Yesterday, we thought about tools that can allow individuals to present their work in varied ways; when we start to think about groups, it becomes the way they communicate between themselves. We’re still thinking about the type of model where work is private to the particular group (tomorrow, we’ll be starting to think about opening up student work to other students).
While group work has been used extensively for many years, staff have not always known what tools to encourage students to use when working as a group, as they’re creating / presenting the work.
We have a number of options in My Dundee – for example, did you know you can set up groups giving students a range of tools to use – you can also allow them to create their own study group using the tools in My Dundee. Or perhaps you could set up a collaborate room for each group.
Away from My Dundee, we have access to other tools that will allow students to work together. One suite of tools that people often forget are those we get through Office 365. If you’re not sure about the tools we have on campus, go to webmail, then click on the top left icon (looks like a lot of squares). For example, you might want students to generate a single report as a group, in which case Word will help them all collaborate on the same document. Or you may prefer to get them to use the group features of Office 365, which include a group OneNote notebook. This could even be the deliverable, if the structure of the report lends itself to this type of presentation. Most students are familiar with Word, so usually Word Online easy to adapt to; but for OneNote Lynda training sessions can be useful. (Need to be logged into the Universities systems to access Lynda)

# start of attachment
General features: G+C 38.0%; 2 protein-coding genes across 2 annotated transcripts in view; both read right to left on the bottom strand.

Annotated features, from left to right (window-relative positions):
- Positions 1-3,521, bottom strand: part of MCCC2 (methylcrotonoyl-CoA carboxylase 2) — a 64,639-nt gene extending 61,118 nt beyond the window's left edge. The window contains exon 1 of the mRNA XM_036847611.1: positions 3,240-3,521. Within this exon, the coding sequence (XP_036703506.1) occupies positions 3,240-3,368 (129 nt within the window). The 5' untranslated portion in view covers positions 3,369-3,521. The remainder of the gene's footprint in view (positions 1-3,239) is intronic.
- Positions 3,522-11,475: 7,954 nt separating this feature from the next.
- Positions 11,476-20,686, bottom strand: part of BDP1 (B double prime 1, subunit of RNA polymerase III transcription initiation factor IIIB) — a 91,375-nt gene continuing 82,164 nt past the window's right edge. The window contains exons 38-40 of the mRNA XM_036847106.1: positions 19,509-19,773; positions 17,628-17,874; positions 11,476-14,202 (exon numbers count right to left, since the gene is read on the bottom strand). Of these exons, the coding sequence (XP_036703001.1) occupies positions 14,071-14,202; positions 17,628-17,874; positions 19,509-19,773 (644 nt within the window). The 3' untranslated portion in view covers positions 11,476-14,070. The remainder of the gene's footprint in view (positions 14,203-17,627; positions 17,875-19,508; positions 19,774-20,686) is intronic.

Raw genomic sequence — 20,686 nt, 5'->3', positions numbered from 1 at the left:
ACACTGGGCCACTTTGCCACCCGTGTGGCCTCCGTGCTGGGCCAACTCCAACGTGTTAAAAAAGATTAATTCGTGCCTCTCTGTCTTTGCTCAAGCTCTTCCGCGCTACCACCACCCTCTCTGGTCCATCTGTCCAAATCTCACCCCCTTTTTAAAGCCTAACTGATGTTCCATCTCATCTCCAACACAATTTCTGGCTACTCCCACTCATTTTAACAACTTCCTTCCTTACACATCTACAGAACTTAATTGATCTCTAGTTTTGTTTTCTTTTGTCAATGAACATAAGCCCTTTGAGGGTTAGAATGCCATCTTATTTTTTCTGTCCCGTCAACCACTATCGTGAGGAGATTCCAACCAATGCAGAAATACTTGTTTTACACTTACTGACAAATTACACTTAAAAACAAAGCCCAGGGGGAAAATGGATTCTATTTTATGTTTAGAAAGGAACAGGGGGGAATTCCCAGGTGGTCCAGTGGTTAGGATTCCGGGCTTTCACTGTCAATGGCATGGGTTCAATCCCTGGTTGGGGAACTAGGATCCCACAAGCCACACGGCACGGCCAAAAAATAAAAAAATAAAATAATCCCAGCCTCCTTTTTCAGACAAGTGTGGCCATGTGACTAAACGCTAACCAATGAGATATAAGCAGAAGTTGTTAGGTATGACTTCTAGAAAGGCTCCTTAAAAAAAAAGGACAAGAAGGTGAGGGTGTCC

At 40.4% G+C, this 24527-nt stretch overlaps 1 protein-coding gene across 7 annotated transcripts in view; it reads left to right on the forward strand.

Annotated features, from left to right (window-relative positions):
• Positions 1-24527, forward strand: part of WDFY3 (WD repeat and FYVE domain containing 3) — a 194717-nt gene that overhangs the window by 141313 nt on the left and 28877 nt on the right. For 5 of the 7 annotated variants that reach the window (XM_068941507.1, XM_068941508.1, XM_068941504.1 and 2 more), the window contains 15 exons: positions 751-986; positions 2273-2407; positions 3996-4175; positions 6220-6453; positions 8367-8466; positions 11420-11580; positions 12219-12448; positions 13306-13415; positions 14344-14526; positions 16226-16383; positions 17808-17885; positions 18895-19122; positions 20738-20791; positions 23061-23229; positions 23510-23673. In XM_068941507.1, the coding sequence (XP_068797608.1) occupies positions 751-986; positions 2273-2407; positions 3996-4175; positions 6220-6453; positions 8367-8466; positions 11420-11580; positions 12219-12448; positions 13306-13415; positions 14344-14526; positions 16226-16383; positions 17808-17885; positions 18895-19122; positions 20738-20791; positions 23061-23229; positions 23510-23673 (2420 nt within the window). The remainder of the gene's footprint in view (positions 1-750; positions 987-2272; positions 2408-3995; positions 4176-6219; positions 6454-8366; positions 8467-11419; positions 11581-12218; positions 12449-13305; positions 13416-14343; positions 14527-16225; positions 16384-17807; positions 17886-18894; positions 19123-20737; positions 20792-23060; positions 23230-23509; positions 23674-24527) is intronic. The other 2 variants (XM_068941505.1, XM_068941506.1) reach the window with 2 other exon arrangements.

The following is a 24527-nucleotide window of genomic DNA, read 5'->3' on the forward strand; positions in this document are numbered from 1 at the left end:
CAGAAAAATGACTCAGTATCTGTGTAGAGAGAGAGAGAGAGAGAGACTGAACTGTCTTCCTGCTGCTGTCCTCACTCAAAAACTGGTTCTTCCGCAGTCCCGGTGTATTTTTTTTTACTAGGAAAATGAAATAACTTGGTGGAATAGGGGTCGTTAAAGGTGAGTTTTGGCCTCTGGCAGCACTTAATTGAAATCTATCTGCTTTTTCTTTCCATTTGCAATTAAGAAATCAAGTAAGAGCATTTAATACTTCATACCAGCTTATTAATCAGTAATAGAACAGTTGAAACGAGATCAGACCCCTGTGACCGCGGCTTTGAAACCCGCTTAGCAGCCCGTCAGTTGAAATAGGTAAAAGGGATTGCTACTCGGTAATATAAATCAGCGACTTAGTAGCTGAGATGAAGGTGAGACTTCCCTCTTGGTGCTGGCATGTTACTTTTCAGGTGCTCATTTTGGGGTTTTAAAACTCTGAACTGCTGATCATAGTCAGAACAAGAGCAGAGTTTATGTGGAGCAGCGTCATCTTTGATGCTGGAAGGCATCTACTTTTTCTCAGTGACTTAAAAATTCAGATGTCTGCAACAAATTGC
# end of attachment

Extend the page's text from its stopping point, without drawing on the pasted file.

One key issue with groups is the marking, and the allocation of marks. There are a number of tools that will allow group members to evaluate others performance – some in the medical school are using iPeer. I have also used a simple form in the past to allow students to evaluate each others contributions to the overall project – though then I had to do the sums, so though it worked well with a small number of groups, it would have been far more difficult with a larger group.
What have you tried? If you’d like any more information on the tools mentioned, just contact us in CTIL